‘A therapeutic space’: Noak Hill garden features scented tunnels and spectacular views of homegrown plants
PUBLISHED: 10:00 29 August 2019
A walk through Tim Carter’s nursery garden in Noak Hill offers stunning views of homegrown plants and attractive summer arrangements and it will soon be open for the public to view.
Since the age of 12, Tim has been passionate about growing plants.
Long House Plants in Church Road began with the planting of a palm tree and it first opened to the public in 2006.
Thirteen years later and the reputation of the nursery is spreading, with keen gardeners from Germany, the Netherlands, France and Belgium making visits.
Tim told the Recorder: "This is my passion. All the plants we grow are suited for our local area.
"Our business model is still about helping people.
"I always try to think how I can use my expertise and knowledge to help people.
"We're here for advice."
The main purpose of the garden is to house mother plants to provide propagation material by seed collection, cuttings or divisions.
It also serves as a resource for gardeners to find out which plants grow well in the area which has heavy clay soil.
The wide paths in the nursery make it accessible for wheelchair users and mobility scooters.
Much attention has been paid to detail, with Tim designing the garden around benches which have been placed in specific spots that provide unique views of the plants.
The 57-year-old horticulturalist thinks not only of how the plants look, but how the arrangement will impact the combinations of smells, of the sound made by the wind through the grasses and the texture and feel of the foliage.
Tim is particularly interested in how light at different times of the day and year affects the aesthetic qualities of plants.
"Everything is laid out with an eye," said Tim.
"From an artistic point of view my trade is the art and science of gardening.
"It's not just about growing plants but also how I can show them off to the best advantage.
"Things are planted to catch different light at different times of the year. I always say shadow is the most neglected colour in the garden.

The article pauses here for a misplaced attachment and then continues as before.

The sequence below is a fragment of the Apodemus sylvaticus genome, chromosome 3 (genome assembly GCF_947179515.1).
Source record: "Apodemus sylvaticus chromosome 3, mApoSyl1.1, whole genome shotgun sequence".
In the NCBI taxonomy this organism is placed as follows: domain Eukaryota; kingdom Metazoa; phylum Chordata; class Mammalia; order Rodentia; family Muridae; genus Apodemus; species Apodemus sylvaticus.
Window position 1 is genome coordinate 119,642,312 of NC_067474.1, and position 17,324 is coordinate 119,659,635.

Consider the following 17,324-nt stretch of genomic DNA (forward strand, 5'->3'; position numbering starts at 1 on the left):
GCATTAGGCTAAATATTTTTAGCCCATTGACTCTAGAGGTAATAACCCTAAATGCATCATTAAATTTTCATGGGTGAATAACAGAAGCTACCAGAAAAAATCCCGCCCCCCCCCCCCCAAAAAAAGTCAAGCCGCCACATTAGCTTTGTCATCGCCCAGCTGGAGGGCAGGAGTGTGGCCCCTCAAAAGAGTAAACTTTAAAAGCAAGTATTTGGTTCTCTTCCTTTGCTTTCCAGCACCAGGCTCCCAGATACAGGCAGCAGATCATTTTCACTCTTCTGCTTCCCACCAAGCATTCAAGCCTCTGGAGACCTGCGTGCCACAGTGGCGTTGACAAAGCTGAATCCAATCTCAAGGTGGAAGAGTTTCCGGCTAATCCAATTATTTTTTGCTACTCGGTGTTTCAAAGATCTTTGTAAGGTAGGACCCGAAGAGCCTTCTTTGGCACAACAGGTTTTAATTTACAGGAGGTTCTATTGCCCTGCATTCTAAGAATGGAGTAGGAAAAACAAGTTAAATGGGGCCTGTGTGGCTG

"I'm not interested in instant gardening where you just buy a plant and stick it anywhere.
"A garden is about enjoying the passage of time. Every season has its own joy.
"Sometimes you get a magical moment with a certain light and weather."
The Long House name comes from the house, a converted stable, which forms one side of the courtyard area.
From the Get All Excited, to the Bronze Baby and Little Bugger - the plants have some very unique names.
Tim explained that many of the names are medicinal, such as the Lobelia Siphilitica, which doctors thought might cure syphilis.
Speaking about the difficulty of choosing one as his favourite, Tim said: "I like all plants as they all have their use.
"Fashions change and what works one year may not be as popular the next.
"If you get a dull spring, you may sell more of one colour. Another spring it could be different colours."
Long House Plants will next be open to the public on Wednesday, September 11 from 11am to 4pm as part of the National Garden Scheme (NGS) open charity day.
More than 3,500 private gardens are part of the scheme which raises money for nursing and health charities through admissions and refreshment sales.
For the first time this year, Long House Plants is also hosting a Macmillan Coffee Morning on Friday, September 27 from 11am to 4pm.
Tim is currently working on a new woodland garden and he has plans for a secret rose garden.
He said: "We get regulars, people that come back for every garden opening, and then we get new people who are just finding us.
"It's a therapeutic space and it does make you reflective.
"I love to sit with a customer and just have a chat."
Visit longhouse-plants.co.uk to find out more.
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